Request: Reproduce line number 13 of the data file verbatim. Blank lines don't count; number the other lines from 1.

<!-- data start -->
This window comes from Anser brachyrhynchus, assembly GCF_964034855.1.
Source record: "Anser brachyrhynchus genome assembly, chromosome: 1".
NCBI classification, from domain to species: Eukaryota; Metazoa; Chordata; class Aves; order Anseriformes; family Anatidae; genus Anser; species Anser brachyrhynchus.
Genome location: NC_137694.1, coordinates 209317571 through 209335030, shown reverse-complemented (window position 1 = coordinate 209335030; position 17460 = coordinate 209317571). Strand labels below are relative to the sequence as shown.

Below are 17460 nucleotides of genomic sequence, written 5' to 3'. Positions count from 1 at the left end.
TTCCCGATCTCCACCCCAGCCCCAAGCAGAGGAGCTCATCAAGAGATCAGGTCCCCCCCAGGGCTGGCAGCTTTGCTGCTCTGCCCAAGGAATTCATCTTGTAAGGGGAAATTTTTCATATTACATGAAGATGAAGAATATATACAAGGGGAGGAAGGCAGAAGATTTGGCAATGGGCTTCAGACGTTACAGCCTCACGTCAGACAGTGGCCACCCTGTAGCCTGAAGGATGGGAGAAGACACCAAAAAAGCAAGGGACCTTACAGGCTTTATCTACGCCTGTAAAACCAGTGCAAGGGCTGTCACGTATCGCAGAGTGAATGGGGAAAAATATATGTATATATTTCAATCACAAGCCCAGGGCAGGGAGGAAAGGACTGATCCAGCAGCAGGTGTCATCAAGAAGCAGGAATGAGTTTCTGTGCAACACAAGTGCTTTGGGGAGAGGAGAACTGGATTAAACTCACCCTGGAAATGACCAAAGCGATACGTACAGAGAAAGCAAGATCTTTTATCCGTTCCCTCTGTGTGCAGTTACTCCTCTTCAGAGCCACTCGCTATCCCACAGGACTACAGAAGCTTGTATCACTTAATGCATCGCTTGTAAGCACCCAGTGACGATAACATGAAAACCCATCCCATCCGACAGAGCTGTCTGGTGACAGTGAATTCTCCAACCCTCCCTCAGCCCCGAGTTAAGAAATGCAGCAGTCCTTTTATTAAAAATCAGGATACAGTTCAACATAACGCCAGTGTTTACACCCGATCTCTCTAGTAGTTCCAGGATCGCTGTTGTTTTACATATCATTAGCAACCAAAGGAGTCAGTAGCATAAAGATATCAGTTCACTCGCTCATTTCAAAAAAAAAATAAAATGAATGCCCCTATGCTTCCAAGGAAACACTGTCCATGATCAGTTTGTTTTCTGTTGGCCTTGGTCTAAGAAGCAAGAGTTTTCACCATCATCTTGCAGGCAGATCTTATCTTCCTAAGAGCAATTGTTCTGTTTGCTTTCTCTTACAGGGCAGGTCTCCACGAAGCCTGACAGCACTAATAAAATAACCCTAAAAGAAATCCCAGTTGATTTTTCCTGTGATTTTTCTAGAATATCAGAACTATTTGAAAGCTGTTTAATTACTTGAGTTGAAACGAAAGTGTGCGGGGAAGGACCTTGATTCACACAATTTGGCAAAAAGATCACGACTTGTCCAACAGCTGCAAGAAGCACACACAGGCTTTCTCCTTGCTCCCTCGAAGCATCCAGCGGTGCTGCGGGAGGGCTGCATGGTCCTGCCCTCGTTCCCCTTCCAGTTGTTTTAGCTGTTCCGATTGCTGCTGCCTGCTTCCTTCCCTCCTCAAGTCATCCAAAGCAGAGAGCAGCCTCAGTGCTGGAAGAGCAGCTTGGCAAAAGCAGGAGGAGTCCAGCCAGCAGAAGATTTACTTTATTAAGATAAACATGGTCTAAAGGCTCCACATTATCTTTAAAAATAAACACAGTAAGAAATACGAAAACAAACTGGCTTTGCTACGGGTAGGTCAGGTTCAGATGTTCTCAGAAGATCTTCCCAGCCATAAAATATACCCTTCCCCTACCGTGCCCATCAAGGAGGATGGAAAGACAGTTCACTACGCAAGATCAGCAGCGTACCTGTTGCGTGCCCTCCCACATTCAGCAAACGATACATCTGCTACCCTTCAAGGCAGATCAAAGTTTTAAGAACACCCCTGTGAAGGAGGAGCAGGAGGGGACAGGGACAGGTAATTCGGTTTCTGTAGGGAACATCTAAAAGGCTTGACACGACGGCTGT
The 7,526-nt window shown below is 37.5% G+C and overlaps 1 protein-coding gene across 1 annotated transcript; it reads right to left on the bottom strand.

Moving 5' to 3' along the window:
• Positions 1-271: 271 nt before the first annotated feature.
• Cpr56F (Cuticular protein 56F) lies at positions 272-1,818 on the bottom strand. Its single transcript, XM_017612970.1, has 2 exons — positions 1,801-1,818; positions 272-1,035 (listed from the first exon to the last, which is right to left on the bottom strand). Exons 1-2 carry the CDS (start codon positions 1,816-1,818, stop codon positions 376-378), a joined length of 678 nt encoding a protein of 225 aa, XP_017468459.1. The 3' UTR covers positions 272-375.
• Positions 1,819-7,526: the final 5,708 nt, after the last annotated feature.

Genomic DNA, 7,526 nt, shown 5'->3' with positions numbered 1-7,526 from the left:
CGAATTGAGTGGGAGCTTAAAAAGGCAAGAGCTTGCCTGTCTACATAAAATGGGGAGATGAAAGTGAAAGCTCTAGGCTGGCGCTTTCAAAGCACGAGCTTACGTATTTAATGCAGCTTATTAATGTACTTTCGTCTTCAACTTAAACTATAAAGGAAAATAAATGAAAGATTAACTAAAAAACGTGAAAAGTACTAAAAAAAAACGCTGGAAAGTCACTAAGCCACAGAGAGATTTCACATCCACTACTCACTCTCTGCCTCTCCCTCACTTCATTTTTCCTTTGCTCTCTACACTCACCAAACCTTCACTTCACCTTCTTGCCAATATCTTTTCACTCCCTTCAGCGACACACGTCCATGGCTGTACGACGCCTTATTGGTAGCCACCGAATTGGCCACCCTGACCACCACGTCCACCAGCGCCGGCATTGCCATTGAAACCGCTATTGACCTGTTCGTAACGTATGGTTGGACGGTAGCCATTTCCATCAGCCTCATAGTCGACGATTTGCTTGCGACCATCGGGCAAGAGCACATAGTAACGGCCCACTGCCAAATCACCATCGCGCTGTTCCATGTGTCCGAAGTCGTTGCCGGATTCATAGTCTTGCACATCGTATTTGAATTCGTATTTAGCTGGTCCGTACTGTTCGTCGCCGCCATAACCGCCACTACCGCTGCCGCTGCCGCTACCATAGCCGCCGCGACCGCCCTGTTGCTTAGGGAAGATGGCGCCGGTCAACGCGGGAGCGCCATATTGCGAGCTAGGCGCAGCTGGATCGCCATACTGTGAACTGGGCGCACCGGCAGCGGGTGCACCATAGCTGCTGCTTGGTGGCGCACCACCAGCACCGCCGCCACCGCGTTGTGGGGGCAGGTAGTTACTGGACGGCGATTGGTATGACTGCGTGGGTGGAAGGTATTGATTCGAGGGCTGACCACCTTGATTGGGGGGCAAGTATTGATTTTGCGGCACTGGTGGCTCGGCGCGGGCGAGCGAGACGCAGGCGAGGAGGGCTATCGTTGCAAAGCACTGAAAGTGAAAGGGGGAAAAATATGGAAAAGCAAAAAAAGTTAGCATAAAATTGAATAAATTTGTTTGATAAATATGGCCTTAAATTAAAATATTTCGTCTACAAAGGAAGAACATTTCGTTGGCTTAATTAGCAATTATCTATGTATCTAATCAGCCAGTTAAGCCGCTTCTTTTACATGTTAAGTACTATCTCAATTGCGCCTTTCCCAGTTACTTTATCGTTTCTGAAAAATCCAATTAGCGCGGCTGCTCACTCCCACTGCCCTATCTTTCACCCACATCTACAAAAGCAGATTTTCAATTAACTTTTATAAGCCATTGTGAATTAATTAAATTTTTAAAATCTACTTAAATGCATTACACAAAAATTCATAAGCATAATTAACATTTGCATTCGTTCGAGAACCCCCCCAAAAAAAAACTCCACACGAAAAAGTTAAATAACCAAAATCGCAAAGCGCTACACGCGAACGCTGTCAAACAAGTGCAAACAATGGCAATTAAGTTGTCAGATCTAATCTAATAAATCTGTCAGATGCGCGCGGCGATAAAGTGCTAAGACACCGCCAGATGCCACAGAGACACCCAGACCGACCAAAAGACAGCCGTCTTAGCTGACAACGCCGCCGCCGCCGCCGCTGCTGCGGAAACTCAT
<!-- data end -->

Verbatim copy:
CGAATTGAGTGGGAGCTTAAAAAGGCAAGAGCTTGCCTGTCTACATAAAATGGGGAGATGAAAGTGAAAGCTCTAGGCTGGCGCTTTCAAAGCACGAGCTTACGTATTTAATGCAGCTTATTAATGTACTTTCGTCTTCAACTTAAACTATAAAGGAAAATAAATGAAAGATTAACTAAAAAACGTGAAAAGTACTAAAAAAAAACGCTGGAAAGTCACTAAGCCACAGAGAGATTTCACATCCACTACTCACTCTCTGCCTCTCCCTCACTTCATTTTTCCTTTGCTCTCTACACTCACCAAACCTTCACTTCACCTTCTTGCCAATATCTTTTCACTCCCTTCAGCGACACACGTCCATGGCTGTACGACGCCTTATTGGTAGCCACCGAATTGGCCACCCTGACCACCACGTCCACCAGCGCCGGCATTGCCATTGAAACCGCTATTGACCTGTTCGTAACGTATGGTTGGACGGTAGCCATTTCCATCAGCCTCATAGTCGACGATTTGCTTGCGACCATCGGGCAAGAGCACATAGTAACGGCCCACTGCCAAATCACCATCGCGCTGTTCCATGTGTCCGAAGTCGTTGCCGGATTCATAGTCTTGCACATCGTATTTGAATTCGTATTTAGCTGGTCCGTACTGTTCGTCGCCGCCATAACCGCCACTACCGCTGCCGCTGCCGCTACCATAGCCGCCGCGACCGCCCTGTTGCTTAGGGAAGATGGCGCCGGTCAACGCGGGAGCGCCATATTGCGAGCTAGGCGCAGCTGGATCGCCATACTGTGAACTGGGCGCACCGGCAGCGGGTGCACCATAGCTGCTGCTTGGTGGCGCACCACCAGCACCGCCGCCACCGCGTTGTGGGGGCAGGTAGTTACTGGACGGCGATTGGTATGACTGCGTGGGTGGAAGGTATTGATTCGAGGGCTGACCACCTTGATTGGGGGGCAAGTATTGATTTTGCGGCACTGGTGGCTCGGCGCGGGCGAGCGAGACGCAGGCGAGGAGGGCTATCGTTGCAAAGCACTGAAAGTGAAAGGGGGAAAAATATGGAAAAGCAAAAAAAGTTAGCATAAAATTGAATAAATTTGTTTGATAAATATGGCCTTAAATTAAAATATTTCGTCTACAAAGGAAGAACATTTCGTTGGCTTAATTAGCAATTATCTATGTATCTAATCAGCCAGTTAAGCCGCTTCTTTTACATGTTAAGTACTATCTCAATTGCGCCTTTCCCAGTTACTTTATCGTTTCTGAAAAATCCAATTAGCGCGGCTGCTCACTCCCACTGCCCTATCTTTCACCCACATCTACAAAAGCAGATTTTCAATTAACTTTTATAAGCCATTGTGAATTAATTAAATTTTTAAAATCTACTTAAATGCATTACACAAAAATTCATAAGCATAATTAACATTTGCATTCGTTCGAGAACCCCCCCAAAAAAAAACTCCACACGAAAAAGTTAAATAACCAAAATCGCAAAGCGCTACACGCGAACGCTGTCAAACAAGTGCAAACAATGGCAATTAAGTTGTCAGATCTAATCTAATAAATCTGTCAGATGCGCGCGGCGATAAAGTGCTAAGACACCGCCAGATGCCACAGAGACACCCAGACCGACCAAAAGACAGCCGTCTTAGCTGACAACGCCGCCGCCGCCGCCGCTGCTGCGGAAACTCAT